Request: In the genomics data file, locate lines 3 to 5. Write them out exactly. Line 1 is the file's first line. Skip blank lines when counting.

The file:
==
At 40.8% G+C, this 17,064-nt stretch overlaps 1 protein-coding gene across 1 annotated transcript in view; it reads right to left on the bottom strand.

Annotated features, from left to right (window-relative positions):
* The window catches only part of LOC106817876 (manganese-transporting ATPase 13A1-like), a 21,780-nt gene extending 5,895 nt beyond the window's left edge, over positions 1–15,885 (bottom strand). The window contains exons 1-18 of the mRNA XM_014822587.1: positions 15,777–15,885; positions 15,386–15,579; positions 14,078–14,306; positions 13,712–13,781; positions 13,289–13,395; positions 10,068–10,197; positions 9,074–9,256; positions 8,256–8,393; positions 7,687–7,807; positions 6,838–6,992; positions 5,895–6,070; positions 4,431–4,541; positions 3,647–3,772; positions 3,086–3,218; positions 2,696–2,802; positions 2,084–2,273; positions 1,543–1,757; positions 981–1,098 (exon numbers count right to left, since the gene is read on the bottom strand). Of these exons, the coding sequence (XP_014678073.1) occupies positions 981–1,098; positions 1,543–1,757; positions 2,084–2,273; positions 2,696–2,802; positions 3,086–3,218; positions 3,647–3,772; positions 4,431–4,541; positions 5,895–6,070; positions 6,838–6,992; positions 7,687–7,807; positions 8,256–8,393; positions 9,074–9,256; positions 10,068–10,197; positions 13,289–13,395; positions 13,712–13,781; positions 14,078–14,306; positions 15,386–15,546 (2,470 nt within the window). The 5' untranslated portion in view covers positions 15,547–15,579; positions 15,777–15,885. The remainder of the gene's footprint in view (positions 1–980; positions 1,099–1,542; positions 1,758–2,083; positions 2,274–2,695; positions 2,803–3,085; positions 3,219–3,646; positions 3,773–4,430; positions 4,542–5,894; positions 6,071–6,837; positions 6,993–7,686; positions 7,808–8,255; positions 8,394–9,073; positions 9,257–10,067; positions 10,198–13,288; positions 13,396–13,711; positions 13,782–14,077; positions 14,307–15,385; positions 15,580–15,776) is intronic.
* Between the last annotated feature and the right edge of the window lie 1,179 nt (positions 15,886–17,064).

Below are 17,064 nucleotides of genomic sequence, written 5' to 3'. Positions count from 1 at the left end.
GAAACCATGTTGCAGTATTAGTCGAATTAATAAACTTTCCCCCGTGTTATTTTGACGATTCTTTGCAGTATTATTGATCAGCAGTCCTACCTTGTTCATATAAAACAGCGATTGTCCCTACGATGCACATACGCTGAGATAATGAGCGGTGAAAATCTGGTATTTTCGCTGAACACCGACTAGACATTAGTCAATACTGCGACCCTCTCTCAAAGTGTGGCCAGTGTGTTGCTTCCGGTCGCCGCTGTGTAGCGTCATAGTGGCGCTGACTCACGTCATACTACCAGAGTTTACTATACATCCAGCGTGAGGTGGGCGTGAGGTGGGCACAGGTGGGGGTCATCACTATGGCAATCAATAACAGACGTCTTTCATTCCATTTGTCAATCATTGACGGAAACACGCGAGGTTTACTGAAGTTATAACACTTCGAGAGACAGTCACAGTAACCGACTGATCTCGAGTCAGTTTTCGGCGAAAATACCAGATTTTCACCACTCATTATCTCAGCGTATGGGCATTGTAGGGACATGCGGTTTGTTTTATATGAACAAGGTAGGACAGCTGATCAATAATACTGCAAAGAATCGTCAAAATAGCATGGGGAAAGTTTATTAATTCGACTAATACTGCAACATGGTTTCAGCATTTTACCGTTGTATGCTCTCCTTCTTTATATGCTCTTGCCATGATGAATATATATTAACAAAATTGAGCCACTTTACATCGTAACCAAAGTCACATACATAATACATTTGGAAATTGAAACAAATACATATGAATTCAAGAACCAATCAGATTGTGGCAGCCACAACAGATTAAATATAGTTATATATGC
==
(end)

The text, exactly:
* The window catches only part of LOC106817876 (manganese-transporting ATPase 13A1-like), a 21,780-nt gene extending 5,895 nt beyond the window's left edge, over positions 1–15,885 (bottom strand). The window contains exons 1-18 of the mRNA XM_014822587.1: positions 15,777–15,885; positions 15,386–15,579; positions 14,078–14,306; positions 13,712–13,781; positions 13,289–13,395; positions 10,068–10,197; positions 9,074–9,256; positions 8,256–8,393; positions 7,687–7,807; positions 6,838–6,992; positions 5,895–6,070; positions 4,431–4,541; positions 3,647–3,772; positions 3,086–3,218; positions 2,696–2,802; positions 2,084–2,273; positions 1,543–1,757; positions 981–1,098 (exon numbers count right to left, since the gene is read on the bottom strand). Of these exons, the coding sequence (XP_014678073.1) occupies positions 981–1,098; positions 1,543–1,757; positions 2,084–2,273; positions 2,696–2,802; positions 3,086–3,218; positions 3,647–3,772; positions 4,431–4,541; positions 5,895–6,070; positions 6,838–6,992; positions 7,687–7,807; positions 8,256–8,393; positions 9,074–9,256; positions 10,068–10,197; positions 13,289–13,395; positions 13,712–13,781; positions 14,078–14,306; positions 15,386–15,546 (2,470 nt within the window). The 5' untranslated portion in view covers positions 15,547–15,579; positions 15,777–15,885. The remainder of the gene's footprint in view (positions 1–980; positions 1,099–1,542; positions 1,758–2,083; positions 2,274–2,695; positions 2,803–3,085; positions 3,219–3,646; positions 3,773–4,430; positions 4,542–5,894; positions 6,071–6,837; positions 6,993–7,686; positions 7,808–8,255; positions 8,394–9,073; positions 9,257–10,067; positions 10,198–13,288; positions 13,396–13,711; positions 13,782–14,077; positions 14,307–15,385; positions 15,580–15,776) is intronic.
* Between the last annotated feature and the right edge of the window lie 1,179 nt (positions 15,886–17,064).

Below are 17,064 nucleotides of genomic sequence, written 5' to 3'. Positions count from 1 at the left end.